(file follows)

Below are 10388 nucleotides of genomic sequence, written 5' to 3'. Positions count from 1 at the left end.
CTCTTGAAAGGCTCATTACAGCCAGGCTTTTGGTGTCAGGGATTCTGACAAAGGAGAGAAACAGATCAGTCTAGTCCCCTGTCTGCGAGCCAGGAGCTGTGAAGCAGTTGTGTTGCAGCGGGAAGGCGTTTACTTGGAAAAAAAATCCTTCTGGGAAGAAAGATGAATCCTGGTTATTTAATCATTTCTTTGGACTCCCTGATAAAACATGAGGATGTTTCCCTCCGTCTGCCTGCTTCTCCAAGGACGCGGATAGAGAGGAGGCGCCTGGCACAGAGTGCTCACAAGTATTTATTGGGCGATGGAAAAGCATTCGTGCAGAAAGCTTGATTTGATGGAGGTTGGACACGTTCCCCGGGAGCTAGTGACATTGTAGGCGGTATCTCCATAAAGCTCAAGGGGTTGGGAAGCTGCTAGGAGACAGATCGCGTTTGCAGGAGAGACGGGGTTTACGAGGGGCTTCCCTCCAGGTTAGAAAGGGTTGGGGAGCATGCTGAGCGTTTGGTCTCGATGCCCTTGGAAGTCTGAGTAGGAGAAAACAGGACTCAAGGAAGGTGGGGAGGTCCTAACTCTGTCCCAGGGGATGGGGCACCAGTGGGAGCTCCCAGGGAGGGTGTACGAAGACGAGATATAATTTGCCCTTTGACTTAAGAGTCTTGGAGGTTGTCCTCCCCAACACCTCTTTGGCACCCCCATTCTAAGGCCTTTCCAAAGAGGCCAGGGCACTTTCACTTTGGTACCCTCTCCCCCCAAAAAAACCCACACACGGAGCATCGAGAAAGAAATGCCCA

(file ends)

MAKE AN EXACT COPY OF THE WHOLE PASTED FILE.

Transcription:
Below are 10388 nucleotides of genomic sequence, written 5' to 3'. Positions count from 1 at the left end.
CTCTTGAAAGGCTCATTACAGCCAGGCTTTTGGTGTCAGGGATTCTGACAAAGGAGAGAAACAGATCAGTCTAGTCCCCTGTCTGCGAGCCAGGAGCTGTGAAGCAGTTGTGTTGCAGCGGGAAGGCGTTTACTTGGAAAAAAAATCCTTCTGGGAAGAAAGATGAATCCTGGTTATTTAATCATTTCTTTGGACTCCCTGATAAAACATGAGGATGTTTCCCTCCGTCTGCCTGCTTCTCCAAGGACGCGGATAGAGAGGAGGCGCCTGGCACAGAGTGCTCACAAGTATTTATTGGGCGATGGAAAAGCATTCGTGCAGAAAGCTTGATTTGATGGAGGTTGGACACGTTCCCCGGGAGCTAGTGACATTGTAGGCGGTATCTCCATAAAGCTCAAGGGGTTGGGAAGCTGCTAGGAGACAGATCGCGTTTGCAGGAGAGACGGGGTTTACGAGGGGCTTCCCTCCAGGTTAGAAAGGGTTGGGGAGCATGCTGAGCGTTTGGTCTCGATGCCCTTGGAAGTCTGAGTAGGAGAAAACAGGACTCAAGGAAGGTGGGGAGGTCCTAACTCTGTCCCAGGGGATGGGGCACCAGTGGGAGCTCCCAGGGAGGGTGTACGAAGACGAGATATAATTTGCCCTTTGACTTAAGAGTCTTGGAGGTTGTCCTCCCCAACACCTCTTTGGCACCCCCATTCTAAGGCCTTTCCAAAGAGGCCAGGGCACTTTCACTTTGGTACCCTCTCCCCCCAAAAAAACCCACACACGGAGCATCGAGAAAGAAATGCCCA